“They're losing everything everywhere they turn. There's trouble; there's affliction. There's difficulty, yet it doesn't seem to jive with the spiritual condition of their heart because they were faithful to the Lord. They were obedient to the Lord.”

This runs counter to so many versions of the ‘gospel’ that we have where our hard work and efforts toward morality will be rewarded. Verses are taken out of context to support this view, such as “My God will supply every need of yours according to his riches in glory in Christ Jesus” (Philippians 4:19). While the church of Philippi was a fairly wealthy and well-established one, Paul was in prison and awaiting the trial that would ultimately lead him to his death.

If the wealth Paul was talking about here were material goods or security, why wasn’t God giving him these same blessings? Why wasn’t he writing this promise to the Macedonian church that was much poorer? Why had he spent so much time reprimanding the Galatians for turning to a false gospel of ‘work’?

Weighed Down by Anguish

Perhaps we don’t actually believe or espouse the idea we can earn actual monetary rewards from God, but many of us do think somewhere deep down that good works should earn us ministry success or emotional buoyancy.

On this topic, David Wilkerson discussed his own struggles with this pervasive mentality, “Last week I was walking the street here coming toward Broadway — I live a block from here as you know — and the city the noise got to me. The sirens were louder than ever, I thought. People all around me were cursing. I walked past three people sleeping on the street. They were half naked, drunk; and we've tried to work with those people for two years; done everything. They look up and said, ‘Hi, pastor!’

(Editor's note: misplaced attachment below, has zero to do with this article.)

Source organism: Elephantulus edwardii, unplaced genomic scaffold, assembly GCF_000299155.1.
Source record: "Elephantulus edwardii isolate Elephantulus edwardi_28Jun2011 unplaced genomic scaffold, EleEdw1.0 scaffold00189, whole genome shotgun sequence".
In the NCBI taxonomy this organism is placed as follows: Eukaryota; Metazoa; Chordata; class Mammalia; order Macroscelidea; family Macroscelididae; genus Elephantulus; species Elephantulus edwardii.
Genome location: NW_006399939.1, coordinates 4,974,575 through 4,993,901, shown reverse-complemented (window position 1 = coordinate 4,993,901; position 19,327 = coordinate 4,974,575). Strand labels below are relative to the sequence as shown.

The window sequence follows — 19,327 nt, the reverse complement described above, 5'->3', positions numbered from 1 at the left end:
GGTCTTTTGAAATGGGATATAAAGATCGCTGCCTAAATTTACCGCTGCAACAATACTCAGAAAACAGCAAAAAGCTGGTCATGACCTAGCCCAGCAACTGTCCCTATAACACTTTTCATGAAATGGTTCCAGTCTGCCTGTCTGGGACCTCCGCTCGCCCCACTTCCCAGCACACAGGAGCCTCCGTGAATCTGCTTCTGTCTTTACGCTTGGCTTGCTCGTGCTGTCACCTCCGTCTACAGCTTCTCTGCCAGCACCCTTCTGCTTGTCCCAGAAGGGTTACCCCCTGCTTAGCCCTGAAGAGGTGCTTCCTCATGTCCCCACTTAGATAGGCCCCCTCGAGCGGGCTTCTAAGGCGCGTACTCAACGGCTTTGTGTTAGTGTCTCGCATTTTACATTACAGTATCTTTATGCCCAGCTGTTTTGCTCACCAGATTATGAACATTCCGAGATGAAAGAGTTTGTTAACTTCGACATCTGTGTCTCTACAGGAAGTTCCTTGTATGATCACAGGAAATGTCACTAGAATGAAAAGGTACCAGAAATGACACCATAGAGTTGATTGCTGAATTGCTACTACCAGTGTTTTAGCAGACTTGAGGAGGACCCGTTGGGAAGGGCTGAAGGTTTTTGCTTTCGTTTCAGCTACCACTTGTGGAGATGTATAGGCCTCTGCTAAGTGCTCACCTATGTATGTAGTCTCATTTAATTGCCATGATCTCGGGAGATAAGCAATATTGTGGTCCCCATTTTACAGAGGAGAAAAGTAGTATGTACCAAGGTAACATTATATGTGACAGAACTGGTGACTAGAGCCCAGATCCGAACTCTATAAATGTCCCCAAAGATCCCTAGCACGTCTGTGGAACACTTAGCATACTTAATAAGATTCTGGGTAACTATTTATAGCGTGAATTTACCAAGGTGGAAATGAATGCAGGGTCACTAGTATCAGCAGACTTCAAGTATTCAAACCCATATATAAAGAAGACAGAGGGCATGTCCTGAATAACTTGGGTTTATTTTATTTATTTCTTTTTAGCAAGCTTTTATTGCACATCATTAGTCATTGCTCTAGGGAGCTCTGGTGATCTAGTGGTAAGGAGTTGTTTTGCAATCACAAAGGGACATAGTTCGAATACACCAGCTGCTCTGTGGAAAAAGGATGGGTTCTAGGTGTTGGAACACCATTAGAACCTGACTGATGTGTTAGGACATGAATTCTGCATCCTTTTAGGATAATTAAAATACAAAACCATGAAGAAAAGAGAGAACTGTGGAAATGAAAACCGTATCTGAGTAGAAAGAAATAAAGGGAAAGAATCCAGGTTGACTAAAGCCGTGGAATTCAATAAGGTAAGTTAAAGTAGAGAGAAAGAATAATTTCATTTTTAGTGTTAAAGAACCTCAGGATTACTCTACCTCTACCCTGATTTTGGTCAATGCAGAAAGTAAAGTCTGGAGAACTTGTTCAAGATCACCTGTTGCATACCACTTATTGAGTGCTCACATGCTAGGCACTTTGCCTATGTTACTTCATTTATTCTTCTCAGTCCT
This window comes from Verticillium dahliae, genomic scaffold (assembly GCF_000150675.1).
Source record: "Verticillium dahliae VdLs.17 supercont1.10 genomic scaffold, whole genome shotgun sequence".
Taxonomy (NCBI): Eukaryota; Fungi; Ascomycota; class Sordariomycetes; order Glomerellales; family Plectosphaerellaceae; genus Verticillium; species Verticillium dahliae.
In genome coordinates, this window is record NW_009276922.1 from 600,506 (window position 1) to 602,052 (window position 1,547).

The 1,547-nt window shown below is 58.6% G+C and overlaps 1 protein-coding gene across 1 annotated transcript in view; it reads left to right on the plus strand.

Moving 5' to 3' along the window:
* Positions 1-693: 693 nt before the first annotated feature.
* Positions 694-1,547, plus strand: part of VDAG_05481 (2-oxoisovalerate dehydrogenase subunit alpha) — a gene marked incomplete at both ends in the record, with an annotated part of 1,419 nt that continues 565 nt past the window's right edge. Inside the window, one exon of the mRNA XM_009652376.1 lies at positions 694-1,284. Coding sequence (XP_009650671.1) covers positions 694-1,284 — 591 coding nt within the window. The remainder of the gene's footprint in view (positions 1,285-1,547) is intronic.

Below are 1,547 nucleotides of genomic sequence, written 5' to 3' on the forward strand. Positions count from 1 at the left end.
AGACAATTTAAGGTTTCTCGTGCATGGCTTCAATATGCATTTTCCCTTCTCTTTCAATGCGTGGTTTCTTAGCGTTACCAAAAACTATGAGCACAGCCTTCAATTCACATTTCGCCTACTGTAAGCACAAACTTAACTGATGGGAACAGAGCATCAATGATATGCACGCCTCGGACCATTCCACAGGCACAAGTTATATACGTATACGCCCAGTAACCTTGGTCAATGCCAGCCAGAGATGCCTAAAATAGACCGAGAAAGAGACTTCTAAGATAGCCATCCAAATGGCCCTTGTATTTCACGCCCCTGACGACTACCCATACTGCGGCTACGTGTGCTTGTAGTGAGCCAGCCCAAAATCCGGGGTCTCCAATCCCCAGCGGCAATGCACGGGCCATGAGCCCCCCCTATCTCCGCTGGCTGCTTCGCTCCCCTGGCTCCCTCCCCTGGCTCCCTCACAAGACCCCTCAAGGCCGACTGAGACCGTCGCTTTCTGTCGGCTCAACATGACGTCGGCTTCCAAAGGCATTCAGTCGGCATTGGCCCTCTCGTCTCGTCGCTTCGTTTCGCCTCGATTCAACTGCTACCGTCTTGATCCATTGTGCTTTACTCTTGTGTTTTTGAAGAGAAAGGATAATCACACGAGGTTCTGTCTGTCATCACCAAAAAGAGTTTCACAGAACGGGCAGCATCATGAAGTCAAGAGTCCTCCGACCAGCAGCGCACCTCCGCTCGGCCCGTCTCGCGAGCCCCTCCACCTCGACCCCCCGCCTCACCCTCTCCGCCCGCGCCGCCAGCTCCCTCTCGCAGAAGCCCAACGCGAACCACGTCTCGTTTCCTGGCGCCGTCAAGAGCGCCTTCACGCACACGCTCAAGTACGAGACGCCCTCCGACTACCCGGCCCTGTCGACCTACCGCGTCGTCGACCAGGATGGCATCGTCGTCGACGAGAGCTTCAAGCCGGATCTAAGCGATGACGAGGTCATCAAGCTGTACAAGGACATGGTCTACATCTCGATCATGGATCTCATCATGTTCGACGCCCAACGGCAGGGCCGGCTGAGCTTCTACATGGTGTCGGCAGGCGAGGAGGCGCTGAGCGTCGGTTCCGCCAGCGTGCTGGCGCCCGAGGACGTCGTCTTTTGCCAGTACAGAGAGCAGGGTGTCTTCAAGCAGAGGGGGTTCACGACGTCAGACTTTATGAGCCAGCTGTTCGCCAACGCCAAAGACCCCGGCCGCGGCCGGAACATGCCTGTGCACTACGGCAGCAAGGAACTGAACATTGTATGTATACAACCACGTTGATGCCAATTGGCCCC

“And everything just got to me…. I went back to the apartment, and I sat down, and I said, ‘Lord, I can't pray because I don't feel like it. So I'm not going to pray.’

“I wasn't saying belligerently. I said, ‘I have to have you come right now. Just lift my spirit. You have to come and do it. I don't have any strength. I can't go on unless you come supernaturally by your Holy Spirit and touch me.’

“Now you might say, ‘This doesn't make scriptural sense that somebody who’s called by God, sent here on a mission, would be allowed to get weary and tired and downcast.’ Now folks, I don't go through a lot of that, but I was depressed, and I don't know why…. I didn't feel like praying. I didn't feel like reading my Bible, and yet I knew that's where faith comes from.

“But I said, ‘Lord, you're just going to have to come,’ and the Holy Spirit just came down and said, ‘Don't worry about anything; you just ride it out. Endure hardness as a soldier. Endure it. Don't run from it.’… But see, there's a tendency when you get to that hard place when things around you are being stripped, like here in Hebrews — there's a tendency to say, ‘What's wrong with me?’”